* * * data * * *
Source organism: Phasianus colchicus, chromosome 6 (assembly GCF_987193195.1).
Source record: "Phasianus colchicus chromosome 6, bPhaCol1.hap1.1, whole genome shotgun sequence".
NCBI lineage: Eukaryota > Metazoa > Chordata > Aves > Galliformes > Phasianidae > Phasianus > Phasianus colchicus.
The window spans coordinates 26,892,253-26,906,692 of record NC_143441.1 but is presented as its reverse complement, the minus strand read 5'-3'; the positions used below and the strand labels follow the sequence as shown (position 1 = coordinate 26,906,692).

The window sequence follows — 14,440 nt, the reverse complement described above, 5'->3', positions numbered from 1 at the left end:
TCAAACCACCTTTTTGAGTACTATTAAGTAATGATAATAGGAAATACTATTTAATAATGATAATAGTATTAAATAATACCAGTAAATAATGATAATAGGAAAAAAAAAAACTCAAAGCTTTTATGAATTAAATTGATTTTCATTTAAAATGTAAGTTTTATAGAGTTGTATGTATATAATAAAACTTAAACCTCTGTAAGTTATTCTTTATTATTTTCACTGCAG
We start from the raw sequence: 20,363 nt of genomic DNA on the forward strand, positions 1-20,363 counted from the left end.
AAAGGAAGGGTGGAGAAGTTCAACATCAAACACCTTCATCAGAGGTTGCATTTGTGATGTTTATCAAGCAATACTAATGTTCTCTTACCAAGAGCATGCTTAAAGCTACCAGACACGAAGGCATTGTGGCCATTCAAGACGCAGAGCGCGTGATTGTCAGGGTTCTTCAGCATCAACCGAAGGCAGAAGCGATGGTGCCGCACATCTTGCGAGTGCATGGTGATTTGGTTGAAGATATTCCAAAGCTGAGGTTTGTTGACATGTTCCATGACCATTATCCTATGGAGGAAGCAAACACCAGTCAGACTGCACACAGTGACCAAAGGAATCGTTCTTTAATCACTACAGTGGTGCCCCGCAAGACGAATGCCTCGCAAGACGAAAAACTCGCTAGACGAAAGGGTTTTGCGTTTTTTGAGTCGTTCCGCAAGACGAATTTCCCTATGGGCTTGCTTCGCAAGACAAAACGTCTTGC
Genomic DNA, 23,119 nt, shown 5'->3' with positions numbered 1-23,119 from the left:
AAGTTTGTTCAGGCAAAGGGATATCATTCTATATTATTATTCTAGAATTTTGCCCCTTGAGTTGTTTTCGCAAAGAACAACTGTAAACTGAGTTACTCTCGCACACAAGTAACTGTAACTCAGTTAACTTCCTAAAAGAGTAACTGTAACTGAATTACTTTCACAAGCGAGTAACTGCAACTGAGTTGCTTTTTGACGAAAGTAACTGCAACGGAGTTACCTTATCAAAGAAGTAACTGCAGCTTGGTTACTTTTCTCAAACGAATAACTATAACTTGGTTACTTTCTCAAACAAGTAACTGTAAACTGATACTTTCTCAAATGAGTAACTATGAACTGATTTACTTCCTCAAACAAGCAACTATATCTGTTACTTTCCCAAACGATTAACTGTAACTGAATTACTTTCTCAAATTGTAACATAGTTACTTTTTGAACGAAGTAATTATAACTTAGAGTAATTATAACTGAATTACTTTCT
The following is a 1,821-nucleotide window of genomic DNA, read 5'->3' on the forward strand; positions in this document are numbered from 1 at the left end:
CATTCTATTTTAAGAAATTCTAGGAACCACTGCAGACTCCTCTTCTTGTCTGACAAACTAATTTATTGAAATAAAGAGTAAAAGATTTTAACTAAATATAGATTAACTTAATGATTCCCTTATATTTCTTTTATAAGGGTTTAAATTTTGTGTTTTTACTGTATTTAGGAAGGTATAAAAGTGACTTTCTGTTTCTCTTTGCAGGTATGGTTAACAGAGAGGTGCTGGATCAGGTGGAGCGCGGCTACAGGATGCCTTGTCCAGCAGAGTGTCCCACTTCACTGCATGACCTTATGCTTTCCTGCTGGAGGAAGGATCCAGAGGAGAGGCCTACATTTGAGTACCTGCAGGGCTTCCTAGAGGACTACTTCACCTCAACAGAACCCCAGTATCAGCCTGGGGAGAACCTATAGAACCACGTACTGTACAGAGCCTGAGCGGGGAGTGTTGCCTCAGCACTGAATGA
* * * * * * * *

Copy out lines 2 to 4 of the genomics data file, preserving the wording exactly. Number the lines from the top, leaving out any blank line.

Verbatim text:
Source record: "Phasianus colchicus chromosome 6, bPhaCol1.hap1.1, whole genome shotgun sequence".
NCBI lineage: Eukaryota > Metazoa > Chordata > Aves > Galliformes > Phasianidae > Phasianus > Phasianus colchicus.
The window spans coordinates 26,892,253-26,906,692 of record NC_143441.1 but is presented as its reverse complement, the minus strand read 5'-3'; the positions used below and the strand labels follow the sequence as shown (position 1 = coordinate 26,906,692).